Patrick Boniface examines the lives of history’s most daring wartime captives.
Roger Joyce Bushell was born on 30 August 1910 in Springs, Transvaal, in South Africa. His parents had moved to South Africa to pursue business interests in the mining industry. Roger received a first-class education there until the age of 14, when he transferred to Wellington College in Berkshire, after which he studied law at Pembroke College, Cambridge.
As a teenager, he was something of a ladies’ man, with his broad smile and winning charm. He excelled at sports, particularly skiing, and won the slalom event at the annual Oxford-Cambridge ski race in 1931. He also had a gift for languages and became fluent in French and German: languages that became extremely useful during his time as a prisoner-of-war.
Learning to fly
In 1932, he satisfied his desire to fly by joining No.601 Squadron Auxiliary Air Force. The squadron was known as ‘The Millionaires’ Mob’ due to the number of rich young men who paid their way solely to learn how to fly. Bushell was promoted to Flying Officer on 10 February 1934. Two years later, he was made Flight Lieutenant.
His legal career also took off around this time. He had become a barrister at law, and was called on to defend a number of RAF incidents, including the so-called ‘Battle of Barking Creek’, during which two pilots ( John Freeborn and Paddy Byrne) were court-martialled after a friendly-fire incident.
In October 1939, Bushell took command of No.92 Squadron; he was promoted to Squadron Leader four months later, on 1 January 1940. On 23 May 1940, he successfully damaged two Messerschmitt Bf 110 fighter aircraft, but was then shot down himself and captured by German forces.
Bushell started his time as a prisoner-of-war at the Dulag Luft transit camp near Frankfurt, where he began a career of escape attempts. Soon after his arrival at Dulag Luft, he joined fellow prisoners Wing Commander Harry Day and Fleet Air Arm pilot Jimmy Buckley in forming an escape committee to coordinate all future escape attempts.
Bushell’s first escape attempt was in June 1941. He hid in a goat shed in the camp grounds before cutting through a wire fence and escaping into the night. This escape attempt ended with his capture at the Swiss border, within sight of freedom. He and the other 17 escapees from the attempt were sent to Stalag Luft I. Bushell was then moved on to Oflag X-C at Lübeck, where he worked on an unsuccessful tunnel project.
His second escape took place on the night of 8/9 October 1941, during a train journey to Oflag XI-B at Warburg. When the train stopped at Hannover, Bushell and Czech pilot officer Jaroslav Zafouk jumped out and disappeared. The pair made their way to Prague and made contact with the country’s underground movement. Bushell and Zafouk were hidden in safe houses, but they were discovered after the assassination of Reinhard Heydrich in May 1942.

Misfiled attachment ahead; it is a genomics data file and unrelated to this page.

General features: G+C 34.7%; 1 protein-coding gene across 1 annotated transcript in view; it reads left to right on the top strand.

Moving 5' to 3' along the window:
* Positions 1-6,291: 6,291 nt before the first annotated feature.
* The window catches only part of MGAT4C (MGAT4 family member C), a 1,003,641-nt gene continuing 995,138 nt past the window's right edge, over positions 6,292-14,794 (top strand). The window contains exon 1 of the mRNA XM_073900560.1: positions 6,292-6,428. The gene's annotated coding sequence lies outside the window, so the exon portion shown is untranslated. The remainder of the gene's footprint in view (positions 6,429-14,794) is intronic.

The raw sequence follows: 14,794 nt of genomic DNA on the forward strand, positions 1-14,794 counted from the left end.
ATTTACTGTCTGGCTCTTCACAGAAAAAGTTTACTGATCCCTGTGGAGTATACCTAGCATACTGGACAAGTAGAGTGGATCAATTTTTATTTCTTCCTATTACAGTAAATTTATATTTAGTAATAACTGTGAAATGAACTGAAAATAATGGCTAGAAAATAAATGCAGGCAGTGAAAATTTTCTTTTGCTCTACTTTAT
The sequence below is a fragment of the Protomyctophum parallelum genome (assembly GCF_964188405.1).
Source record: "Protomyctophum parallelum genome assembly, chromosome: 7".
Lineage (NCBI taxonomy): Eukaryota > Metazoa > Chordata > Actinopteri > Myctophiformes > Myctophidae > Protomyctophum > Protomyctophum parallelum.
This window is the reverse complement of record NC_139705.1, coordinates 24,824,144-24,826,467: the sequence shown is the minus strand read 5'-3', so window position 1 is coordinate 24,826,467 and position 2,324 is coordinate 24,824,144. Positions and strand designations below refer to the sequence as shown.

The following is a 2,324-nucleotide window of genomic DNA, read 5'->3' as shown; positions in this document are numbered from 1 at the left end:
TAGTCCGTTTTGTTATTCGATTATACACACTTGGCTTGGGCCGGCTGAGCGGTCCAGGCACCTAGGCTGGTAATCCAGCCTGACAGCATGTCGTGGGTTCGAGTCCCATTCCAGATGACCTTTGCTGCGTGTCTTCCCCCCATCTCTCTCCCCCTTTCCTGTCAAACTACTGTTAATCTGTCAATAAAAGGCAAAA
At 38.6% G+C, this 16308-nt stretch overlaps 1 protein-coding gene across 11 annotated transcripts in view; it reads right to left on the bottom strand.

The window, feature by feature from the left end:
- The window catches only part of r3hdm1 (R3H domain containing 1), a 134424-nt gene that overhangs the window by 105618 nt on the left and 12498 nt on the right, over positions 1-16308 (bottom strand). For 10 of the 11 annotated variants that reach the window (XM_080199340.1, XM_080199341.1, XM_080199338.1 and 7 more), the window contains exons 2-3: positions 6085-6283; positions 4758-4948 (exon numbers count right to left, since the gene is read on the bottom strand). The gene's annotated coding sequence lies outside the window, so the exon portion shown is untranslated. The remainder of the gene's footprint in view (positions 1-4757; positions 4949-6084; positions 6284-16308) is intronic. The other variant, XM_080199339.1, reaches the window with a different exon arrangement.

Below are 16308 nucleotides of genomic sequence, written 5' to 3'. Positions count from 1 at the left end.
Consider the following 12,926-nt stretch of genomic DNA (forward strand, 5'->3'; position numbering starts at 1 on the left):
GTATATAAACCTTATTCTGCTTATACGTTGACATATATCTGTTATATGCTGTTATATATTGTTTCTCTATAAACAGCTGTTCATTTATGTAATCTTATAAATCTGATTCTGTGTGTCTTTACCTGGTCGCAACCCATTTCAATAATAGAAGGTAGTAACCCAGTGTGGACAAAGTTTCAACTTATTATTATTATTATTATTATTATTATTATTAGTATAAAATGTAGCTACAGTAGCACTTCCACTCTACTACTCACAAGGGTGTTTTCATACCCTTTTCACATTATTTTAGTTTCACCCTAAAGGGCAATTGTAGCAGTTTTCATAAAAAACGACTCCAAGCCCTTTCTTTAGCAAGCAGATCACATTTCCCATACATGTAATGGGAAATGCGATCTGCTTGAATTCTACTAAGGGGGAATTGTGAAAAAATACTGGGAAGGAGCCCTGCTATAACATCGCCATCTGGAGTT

‘Tom’, ‘Dick’, and ‘Harry’
After having been interrogated by the Gestapo, Bushell was taken to Stalag Luft III, at Sagan, in October 1942. At this prison, Bushell quickly took over the escape committee and became known as ‘Big X’. His treatment by the Gestapo had enraged him, and, in revenge, he devised a major scheme that would shame the German authorities: he planned to get 200 prisoners out of Stalag Luft III. The legend of The Great Escape was born.
Bushell told his fellow prisoners:
Everyone here in this room is living on borrowed time. By rights we should all be dead! The only reason that God allowed us this extra ration of life is so we can make life hell for the Hun. In North Compound, we are concentrating our efforts on completing and escaping through one master tunnel. No private-enterprise tunnels allowed. Three bloody deep, bloody long tunnels will be dug – ‘Tom’, ‘Dick’, and ‘Harry’. One will succeed.
More than 600 prisoners were involved in the construction of the three tunnels, and many ingenious ways of hiding their activities were devised. The escape began on 24 March 1944, after months and months of detailed preparations.
Bushell had planned for 200 officers and men to escape through the winning tunnel, but only 76 were clear before the escape was discovered by the German guards. Bushell and his partner, Bernard Scheidhauer, were among the first to get away. Following the break-out, the Germans launched a major manhunt in the region of Sagan. Bushell and Scheidhauer were picked up at Saarbrucken railway station the next day as they waited for a train to Alsace.
Three days later, on 29 March 1944, Bushell, Scheidhauer, and 48 other escapees were gunned down by members of the Gestapo, including Emil Schultz. This massacre of the PoWs took place under direct orders and was in express contravention of the terms of the Geneva Convention.
The Great Escape
John Sturges’ classic 1963 film The Great Escape made heroes out of the men who dug ‘Tom’, ‘Dick’, and ‘Harry’ under the eyes of German guards. The film is a fictionalised version of the real events and bears only a scant resemblance to reality, but has nevertheless become a legend.
The escape from Stalag Luft III is remembered mostly as a heroic failure: fifty of the escapees met a murderous end. One of those immortalised in the movie, but under a different name (‘Roger Bartlett’, played by Richard Attenborough), was Roger Bushell.
This article was first published in the February 2017 issue of Military History Matters. To find out more about the magazine and how to subscribe, click here.